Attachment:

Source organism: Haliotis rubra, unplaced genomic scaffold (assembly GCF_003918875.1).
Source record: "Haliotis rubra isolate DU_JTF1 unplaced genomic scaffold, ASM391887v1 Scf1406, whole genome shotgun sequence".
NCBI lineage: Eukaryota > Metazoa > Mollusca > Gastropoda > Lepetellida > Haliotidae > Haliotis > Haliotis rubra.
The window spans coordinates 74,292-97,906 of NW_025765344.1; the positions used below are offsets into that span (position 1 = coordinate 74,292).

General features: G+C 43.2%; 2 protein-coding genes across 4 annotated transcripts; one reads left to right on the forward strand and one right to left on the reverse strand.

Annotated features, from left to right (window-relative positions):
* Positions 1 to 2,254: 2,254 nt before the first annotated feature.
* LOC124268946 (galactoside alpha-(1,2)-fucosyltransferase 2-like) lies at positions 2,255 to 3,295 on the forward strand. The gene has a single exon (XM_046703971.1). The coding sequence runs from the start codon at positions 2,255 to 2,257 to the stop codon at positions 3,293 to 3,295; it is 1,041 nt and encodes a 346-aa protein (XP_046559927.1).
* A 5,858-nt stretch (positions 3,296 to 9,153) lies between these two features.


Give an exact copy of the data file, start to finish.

Source organism: Haliotis rubra, unplaced genomic scaffold (assembly GCF_003918875.1).
Source record: "Haliotis rubra isolate DU_JTF1 unplaced genomic scaffold, ASM391887v1 Scf1406, whole genome shotgun sequence".
NCBI lineage: Eukaryota > Metazoa > Mollusca > Gastropoda > Lepetellida > Haliotidae > Haliotis > Haliotis rubra.
The window spans coordinates 74,292-97,906 of NW_025765344.1; the positions used below are offsets into that span (position 1 = coordinate 74,292).

General features: G+C 43.2%; 2 protein-coding genes across 4 annotated transcripts; one reads left to right on the forward strand and one right to left on the reverse strand.

Annotated features, from left to right (window-relative positions):
* Positions 1 to 2,254: 2,254 nt before the first annotated feature.
* LOC124268946 (galactoside alpha-(1,2)-fucosyltransferase 2-like) lies at positions 2,255 to 3,295 on the forward strand. The gene has a single exon (XM_046703971.1). The coding sequence runs from the start codon at positions 2,255 to 2,257 to the stop codon at positions 3,293 to 3,295; it is 1,041 nt and encodes a 346-aa protein (XP_046559927.1).
* A 5,858-nt stretch (positions 3,296 to 9,153) lies between these two features.